Document - USA: Soldier imprisoned as conscientious objector: Travis Bishop

UA: 221/09 Index: AMR 51/093/2009 USA Date: 24 August 2009


soldier imprisoned as conscientious objector

Travis Bishop, a sergeant in the United States army, is serving a one-year prison sentence for refusing to serve with the army in Afghanistan because of his religious beliefs. Amnesty International considers him to be a prisoner of conscience, imprisoned for his conscientious objection to participating in war.

Travis Bishop's sentence was imposed by a court-martial on 14 August, even though the US army was still considering his application for conscientious objector status. In a statement made at the court-martial, Travis Bishop explained that he discovered he could apply for this status only days before his scheduled deployment to Afghanistan. He went absent without leave on the day of his deployment to give himself “time to prepare for my [conscientious objector] application process”. He was away from his unit for about a week, during which he drafted his application and sought legal advice. He returned voluntarily, and on his return to the unit he submitted his application. .

Travis Bishop has served in the US army since 2004. He was deployed to Iraq from August 2006 to October 2007. According to his lawyer, he had doubts about taking part in military action since then, but it was only in February 2009, when his unit was ordered to deploy to Afghanistan, that he considered refusing to go. In the period before he was due to be deployed, Travis Bishop’s religious convictions became stronger, and led him to conclude that he could no longer participate in any war.

At the court martial, Travis Bishop was sentenced to one year’s imprisonment for going absent without leave, suspension of two-thirds of his salary and a bad conduct discharge. He is imprisoned in Bell County Jail in Texas. His lawyer has pledged to appeal against the conviction.

PLEASE WRITE IMMEDIATELY in English or your own language:

  • Stating that Amnesty International considers Travis Bishop to be a prisoner of conscience, imprisoned solely for his conscientious objection to participate in war;

  • Explaining that, although Travis Bishop went absent without leave, he did so to complete an application for conscientious objector status and seek legal advice, thereafter returning to his unit to submit the application;

  • Urging that Travis Bishop be released immediately and unconditionally.


Commanding Officer of Travis Bishop's Unit

Lieutenant General Rick Lynch

Commanding General

III Corps HQ

1001 761st Tank Battalion Ave.

Bldg. 1001, Room W105

Fort Hood, TX 76544-5005


Salutation: Dear Commanding General

Military Commander

Colonel James H. Jenkins III

Headquarters, 69th Air Defense Artillery Brigade

Building 10053, Battalion Avenue

Fort Hood, TX 76544-5068


Salutation: Dear Commander


Travis Bishop’s lawyer

James M. Branum

Attorney at Law

3334 W. Main St., PMB #412

Norman, OK 73072


Also send copies to diplomatic representatives of the USA accredited to your country. Please check with your section office if sending appeals after the above date.



ADditional Information

Amnesty International has recognized as prisoners of conscience a number of US soldiers refusing to deploy to Iraq or Afghanistan because of their conscientious objection. They included Camilo Mejía (see, who was sentenced to one year's imprisonment for his objection to the armed conflict in Iraq in 2004, and Abdullah Webster (see, who refused to participate in the same war due to his religious beliefs and was sentenced the same year to 14 months’ imprisonment. Another, Kevin Benderman (see, was sentenced in 2005 to 15 months’ imprisonment after he refused to re-deploy to Iraq because of abuses he allegedly witnessed there. Agustin Aguayo (see sentenced to eight months’ imprisonment for his refusal to participate in the armed conflict in Iraq. All four have since been released.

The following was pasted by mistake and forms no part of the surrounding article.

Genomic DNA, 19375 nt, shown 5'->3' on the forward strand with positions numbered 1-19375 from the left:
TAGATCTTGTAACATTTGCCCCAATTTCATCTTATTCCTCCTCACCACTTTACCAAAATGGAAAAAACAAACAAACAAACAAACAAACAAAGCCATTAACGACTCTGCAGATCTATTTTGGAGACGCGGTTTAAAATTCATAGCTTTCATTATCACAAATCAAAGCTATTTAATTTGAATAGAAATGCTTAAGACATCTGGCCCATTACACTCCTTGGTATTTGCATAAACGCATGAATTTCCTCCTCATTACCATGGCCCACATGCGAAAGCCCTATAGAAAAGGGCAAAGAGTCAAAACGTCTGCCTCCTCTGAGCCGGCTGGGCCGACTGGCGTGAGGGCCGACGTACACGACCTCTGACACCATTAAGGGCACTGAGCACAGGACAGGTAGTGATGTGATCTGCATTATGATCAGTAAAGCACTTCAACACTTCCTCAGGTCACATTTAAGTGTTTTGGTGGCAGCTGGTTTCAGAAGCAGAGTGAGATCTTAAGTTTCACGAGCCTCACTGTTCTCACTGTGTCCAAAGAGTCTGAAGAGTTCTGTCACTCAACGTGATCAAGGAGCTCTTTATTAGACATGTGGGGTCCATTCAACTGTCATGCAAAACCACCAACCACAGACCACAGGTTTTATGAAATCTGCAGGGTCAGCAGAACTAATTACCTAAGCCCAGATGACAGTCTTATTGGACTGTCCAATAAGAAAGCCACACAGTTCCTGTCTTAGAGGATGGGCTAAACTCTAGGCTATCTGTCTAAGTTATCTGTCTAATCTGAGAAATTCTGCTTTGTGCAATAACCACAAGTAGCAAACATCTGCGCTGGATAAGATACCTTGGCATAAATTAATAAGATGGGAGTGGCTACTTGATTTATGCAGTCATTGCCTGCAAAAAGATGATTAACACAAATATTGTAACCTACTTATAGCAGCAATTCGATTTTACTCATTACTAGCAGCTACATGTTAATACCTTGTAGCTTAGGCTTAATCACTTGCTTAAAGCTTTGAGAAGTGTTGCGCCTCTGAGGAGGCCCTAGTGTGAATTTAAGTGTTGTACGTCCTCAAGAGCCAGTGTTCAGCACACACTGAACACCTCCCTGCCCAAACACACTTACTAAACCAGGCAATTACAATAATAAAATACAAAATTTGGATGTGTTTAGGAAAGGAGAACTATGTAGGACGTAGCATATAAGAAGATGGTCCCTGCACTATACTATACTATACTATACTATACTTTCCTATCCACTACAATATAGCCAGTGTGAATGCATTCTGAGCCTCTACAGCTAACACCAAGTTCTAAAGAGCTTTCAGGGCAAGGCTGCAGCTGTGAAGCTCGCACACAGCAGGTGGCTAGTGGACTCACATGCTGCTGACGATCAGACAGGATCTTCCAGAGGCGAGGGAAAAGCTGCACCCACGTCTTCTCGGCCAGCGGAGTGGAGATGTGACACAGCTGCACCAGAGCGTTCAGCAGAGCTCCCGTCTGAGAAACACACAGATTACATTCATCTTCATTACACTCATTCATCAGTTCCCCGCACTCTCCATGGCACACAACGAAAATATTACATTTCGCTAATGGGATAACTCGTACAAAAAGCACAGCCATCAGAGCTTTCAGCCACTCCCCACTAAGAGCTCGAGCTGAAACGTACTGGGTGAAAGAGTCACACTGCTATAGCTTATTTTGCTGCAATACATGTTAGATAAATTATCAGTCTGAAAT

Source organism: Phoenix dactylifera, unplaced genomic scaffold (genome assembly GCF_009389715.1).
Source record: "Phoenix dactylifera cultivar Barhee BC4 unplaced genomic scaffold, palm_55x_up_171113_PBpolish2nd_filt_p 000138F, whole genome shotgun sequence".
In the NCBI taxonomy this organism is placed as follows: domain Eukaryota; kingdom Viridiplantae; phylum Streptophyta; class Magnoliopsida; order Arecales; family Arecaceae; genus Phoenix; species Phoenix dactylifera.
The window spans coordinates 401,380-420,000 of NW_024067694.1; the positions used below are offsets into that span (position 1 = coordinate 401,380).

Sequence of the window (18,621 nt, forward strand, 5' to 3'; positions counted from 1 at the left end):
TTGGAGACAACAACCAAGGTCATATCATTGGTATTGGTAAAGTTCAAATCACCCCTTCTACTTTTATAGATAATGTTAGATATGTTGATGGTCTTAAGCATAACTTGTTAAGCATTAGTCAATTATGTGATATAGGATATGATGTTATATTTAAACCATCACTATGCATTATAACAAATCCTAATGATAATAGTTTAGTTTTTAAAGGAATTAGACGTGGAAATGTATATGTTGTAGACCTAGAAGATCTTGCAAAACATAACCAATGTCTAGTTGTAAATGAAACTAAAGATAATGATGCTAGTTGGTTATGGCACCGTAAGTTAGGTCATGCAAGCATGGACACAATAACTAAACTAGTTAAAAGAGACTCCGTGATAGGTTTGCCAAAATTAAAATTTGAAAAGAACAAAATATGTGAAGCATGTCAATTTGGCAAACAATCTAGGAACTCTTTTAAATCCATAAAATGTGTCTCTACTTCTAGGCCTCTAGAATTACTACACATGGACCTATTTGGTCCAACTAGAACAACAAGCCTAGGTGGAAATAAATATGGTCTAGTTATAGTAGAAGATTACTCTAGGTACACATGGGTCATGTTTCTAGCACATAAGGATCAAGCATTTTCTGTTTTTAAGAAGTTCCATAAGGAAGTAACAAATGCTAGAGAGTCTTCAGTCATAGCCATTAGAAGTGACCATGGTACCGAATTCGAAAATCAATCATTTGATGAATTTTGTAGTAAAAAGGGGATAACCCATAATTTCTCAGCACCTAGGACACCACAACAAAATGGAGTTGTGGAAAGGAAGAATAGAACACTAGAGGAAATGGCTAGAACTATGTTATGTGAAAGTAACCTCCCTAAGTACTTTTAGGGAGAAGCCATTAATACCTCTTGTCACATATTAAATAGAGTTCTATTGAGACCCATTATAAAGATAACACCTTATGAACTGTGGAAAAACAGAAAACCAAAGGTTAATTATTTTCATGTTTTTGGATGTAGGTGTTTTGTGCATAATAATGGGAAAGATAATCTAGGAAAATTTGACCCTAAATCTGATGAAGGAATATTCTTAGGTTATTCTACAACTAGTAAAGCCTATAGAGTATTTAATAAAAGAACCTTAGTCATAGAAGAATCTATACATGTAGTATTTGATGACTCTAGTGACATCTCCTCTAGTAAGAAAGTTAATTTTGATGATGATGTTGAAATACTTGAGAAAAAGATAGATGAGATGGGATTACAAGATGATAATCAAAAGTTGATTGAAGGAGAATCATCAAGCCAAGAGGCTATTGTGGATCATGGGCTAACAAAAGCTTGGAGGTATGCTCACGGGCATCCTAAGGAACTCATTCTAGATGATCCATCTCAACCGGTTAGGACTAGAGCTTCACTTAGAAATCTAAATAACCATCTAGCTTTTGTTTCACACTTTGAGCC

Some of these conscientious objectors have been court-martialled and sentenced despite pending applications for conscientious objector status, others were imprisoned after their applications were turned down on the basis that they were objecting to particular wars rather than to war in general.

Amnesty International believes the right to refuse to perform military service for reasons of conscience is part of freedom of thought, conscience and religion, as recognised in Article 18 of the Universal Declaration of Human Rights and Article 18 of the International Covenant on Civil and Political Rights, which the USA has ratified.

Amnesty International considers a conscientious objector to be any person who, for reasons of conscience or profound conviction, either refuses to perform any form of service in the armed forces or applies for non-combatant status. This can include refusal to participate in a particular war because one disagrees with its aims or the manner in which it was being waged, even if one does not oppose taking part in all wars.

Wherever such a person is detained or imprisoned solely for these beliefs, Amnesty International considers that person to be a prisoner of conscience. Amnesty International also considers conscientious objectors to be prisoners of conscience if they are imprisoned for leaving the armed forces without authorization for reasons of conscience, if they have first taken reasonable steps to secure release from military obligations.

UA: 221/09 Index: AMR 51/093/2009 Issue Date: 24 August 2009

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